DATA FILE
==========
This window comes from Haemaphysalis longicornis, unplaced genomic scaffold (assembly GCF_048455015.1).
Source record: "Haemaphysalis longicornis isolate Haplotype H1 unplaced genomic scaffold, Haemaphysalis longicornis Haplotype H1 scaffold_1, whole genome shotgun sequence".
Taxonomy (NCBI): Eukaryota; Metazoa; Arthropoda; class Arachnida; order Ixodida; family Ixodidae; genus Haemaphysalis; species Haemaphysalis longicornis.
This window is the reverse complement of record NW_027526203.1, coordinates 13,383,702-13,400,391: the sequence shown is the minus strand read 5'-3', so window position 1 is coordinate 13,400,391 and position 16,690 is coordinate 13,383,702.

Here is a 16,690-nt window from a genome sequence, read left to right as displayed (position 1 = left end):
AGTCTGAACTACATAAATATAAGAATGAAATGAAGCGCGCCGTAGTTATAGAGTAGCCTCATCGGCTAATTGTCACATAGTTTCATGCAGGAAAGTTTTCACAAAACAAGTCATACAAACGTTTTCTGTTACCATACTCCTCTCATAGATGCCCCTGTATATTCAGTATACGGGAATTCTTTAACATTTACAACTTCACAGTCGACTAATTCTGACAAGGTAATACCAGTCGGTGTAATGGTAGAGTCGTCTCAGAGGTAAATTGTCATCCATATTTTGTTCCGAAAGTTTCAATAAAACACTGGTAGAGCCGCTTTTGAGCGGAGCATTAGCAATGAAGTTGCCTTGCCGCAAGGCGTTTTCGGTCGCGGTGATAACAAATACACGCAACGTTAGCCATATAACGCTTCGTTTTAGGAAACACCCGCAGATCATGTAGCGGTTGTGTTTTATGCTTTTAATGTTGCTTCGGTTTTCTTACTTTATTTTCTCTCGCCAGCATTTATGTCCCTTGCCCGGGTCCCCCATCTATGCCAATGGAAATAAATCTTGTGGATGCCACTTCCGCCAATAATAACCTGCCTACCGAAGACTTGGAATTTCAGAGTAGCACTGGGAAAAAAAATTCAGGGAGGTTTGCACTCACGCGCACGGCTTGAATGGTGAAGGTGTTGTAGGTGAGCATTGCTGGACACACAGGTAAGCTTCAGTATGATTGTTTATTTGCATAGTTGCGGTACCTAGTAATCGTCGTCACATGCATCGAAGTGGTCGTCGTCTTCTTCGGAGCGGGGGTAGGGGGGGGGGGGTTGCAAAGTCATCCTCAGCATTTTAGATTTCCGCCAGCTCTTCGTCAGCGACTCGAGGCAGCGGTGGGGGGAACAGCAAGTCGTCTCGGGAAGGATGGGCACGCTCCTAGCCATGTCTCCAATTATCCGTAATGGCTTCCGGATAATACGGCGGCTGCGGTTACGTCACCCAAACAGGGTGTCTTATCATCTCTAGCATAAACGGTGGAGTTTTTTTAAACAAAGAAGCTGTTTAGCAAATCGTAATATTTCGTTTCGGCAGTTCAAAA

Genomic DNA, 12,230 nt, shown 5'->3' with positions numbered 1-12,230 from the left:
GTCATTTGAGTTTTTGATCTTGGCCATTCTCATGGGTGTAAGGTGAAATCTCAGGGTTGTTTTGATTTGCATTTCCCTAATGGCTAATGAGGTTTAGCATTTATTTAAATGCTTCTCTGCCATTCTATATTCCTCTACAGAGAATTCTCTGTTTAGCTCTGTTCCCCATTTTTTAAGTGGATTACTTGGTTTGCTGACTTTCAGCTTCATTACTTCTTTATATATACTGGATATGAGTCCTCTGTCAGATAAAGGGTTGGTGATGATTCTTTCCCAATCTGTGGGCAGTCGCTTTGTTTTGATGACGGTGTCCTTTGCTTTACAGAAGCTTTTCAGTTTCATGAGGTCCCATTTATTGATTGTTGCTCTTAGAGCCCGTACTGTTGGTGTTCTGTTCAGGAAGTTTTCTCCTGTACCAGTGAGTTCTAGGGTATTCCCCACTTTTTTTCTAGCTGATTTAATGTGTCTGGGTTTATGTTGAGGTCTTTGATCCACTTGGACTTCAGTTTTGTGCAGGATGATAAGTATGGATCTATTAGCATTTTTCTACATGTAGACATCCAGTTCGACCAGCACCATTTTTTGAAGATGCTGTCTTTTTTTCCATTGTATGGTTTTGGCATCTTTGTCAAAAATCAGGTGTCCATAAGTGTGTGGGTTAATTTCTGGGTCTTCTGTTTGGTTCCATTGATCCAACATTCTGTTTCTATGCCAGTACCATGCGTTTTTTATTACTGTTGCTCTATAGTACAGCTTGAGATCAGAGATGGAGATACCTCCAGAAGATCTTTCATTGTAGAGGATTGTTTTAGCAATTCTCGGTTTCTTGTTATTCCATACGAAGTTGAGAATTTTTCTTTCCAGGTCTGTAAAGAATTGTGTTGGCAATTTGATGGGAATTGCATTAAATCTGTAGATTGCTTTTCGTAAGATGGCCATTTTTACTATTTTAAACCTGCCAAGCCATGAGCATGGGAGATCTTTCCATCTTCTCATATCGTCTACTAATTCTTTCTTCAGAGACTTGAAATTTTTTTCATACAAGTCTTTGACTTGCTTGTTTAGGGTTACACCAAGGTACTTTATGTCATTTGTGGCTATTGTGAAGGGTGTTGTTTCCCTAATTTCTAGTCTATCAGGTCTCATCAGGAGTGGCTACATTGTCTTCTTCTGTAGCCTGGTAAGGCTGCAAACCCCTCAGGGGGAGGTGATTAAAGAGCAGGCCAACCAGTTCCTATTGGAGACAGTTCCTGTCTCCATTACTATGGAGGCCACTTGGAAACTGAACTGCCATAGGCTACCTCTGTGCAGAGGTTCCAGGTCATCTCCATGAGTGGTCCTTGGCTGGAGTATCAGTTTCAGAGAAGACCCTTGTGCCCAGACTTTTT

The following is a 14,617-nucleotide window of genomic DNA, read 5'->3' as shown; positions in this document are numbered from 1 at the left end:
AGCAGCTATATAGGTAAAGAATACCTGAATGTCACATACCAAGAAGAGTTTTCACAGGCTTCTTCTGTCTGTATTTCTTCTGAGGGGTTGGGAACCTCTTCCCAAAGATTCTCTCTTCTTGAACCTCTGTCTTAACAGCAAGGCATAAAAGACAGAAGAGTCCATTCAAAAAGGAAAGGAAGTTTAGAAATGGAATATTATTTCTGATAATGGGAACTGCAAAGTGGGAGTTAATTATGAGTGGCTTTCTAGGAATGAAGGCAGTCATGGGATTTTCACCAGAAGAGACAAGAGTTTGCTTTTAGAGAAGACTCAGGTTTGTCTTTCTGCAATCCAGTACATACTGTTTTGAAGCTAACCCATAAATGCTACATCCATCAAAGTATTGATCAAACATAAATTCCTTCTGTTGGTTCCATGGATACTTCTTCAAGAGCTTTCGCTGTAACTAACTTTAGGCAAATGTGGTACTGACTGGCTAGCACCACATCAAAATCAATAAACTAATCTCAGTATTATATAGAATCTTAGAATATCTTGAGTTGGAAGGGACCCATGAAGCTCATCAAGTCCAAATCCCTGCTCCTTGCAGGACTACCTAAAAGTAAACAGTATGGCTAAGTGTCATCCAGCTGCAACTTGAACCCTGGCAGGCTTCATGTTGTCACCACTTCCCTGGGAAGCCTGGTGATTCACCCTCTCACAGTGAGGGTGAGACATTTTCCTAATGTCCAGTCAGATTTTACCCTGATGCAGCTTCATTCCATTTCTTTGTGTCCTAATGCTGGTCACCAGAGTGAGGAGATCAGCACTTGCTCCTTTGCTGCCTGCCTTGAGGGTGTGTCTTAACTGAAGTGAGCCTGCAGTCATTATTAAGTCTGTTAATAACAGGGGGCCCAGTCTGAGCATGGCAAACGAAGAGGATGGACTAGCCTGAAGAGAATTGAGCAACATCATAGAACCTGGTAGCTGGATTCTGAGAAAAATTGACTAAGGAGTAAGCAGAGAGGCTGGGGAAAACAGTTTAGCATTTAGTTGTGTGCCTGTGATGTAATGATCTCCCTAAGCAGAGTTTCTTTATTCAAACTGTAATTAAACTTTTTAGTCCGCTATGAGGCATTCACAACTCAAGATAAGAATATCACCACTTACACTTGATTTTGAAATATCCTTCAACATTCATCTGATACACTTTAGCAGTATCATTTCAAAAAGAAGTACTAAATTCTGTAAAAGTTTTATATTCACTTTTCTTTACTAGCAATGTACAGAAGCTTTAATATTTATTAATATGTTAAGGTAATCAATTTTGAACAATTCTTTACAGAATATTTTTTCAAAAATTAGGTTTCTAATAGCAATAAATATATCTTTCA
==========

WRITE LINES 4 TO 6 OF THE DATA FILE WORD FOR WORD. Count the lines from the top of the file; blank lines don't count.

This window is the reverse complement of record NW_027526203.1, coordinates 13,383,702-13,400,391: the sequence shown is the minus strand read 5'-3', so window position 1 is coordinate 13,400,391 and position 16,690 is coordinate 13,383,702.

Here is a 16,690-nt window from a genome sequence, read left to right as displayed (position 1 = left end):
AGTCTGAACTACATAAATATAAGAATGAAATGAAGCGCGCCGTAGTTATAGAGTAGCCTCATCGGCTAATTGTCACATAGTTTCATGCAGGAAAGTTTTCACAAAACAAGTCATACAAACGTTTTCTGTTACCATACTCCTCTCATAGATGCCCCTGTATATTCAGTATACGGGAATTCTTTAACATTTACAACTTCACAGTCGACTAATTCTGACAAGGTAATACCAGTCGGTGTAATGGTAGAGTCGTCTCAGAGGTAAATTGTCATCCATATTTTGTTCCGAAAGTTTCAATAAAACACTGGTAGAGCCGCTTTTGAGCGGAGCATTAGCAATGAAGTTGCCTTGCCGCAAGGCGTTTTCGGTCGCGGTGATAACAAATACACGCAACGTTAGCCATATAACGCTTCGTTTTAGGAAACACCCGCAGATCATGTAGCGGTTGTGTTTTATGCTTTTAATGTTGCTTCGGTTTTCTTACTTTATTTTCTCTCGCCAGCATTTATGTCCCTTGCCCGGGTCCCCCATCTATGCCAATGGAAATAAATCTTGTGGATGCCACTTCCGCCAATAATAACCTGCCTACCGAAGACTTGGAATTTCAGAGTAGCACTGGGAAAAAAAATTCAGGGAGGTTTGCACTCACGCGCACGGCTTGAATGGTGAAGGTGTTGTAGGTGAGCATTGCTGGACACACAGGTAAGCTTCAGTATGATTGTTTATTTGCATAGTTGCGGTACCTAGTAATCGTCGTCACATGCATCGAAGTGGTCGTCGTCTTCTTCGGAGCGGGGGTAGGGGGGGGGGGGTTGCAAAGTCATCCTCAGCATTTTAGATTTCCGCCAGCTCTTCGTCAGCGACTCGAGGCAGCGGTGGGGGGAACAGCAAGTCGTCTCGGGAAGGATGGGCACGCTCCTAGCCATGTCTCCAATTATCCGTAATGGCTTCCGGATAATACGGCGGCTGCGGTTACGTCACCCAAACAGGGTGTCTTATCATCTCTAGCATAAACGGTGGAGTTTTTTTAAACAAAGAAGCTGTTTAGCAAATCGTAATATTTCGTTTCGGCAGTTCAAAA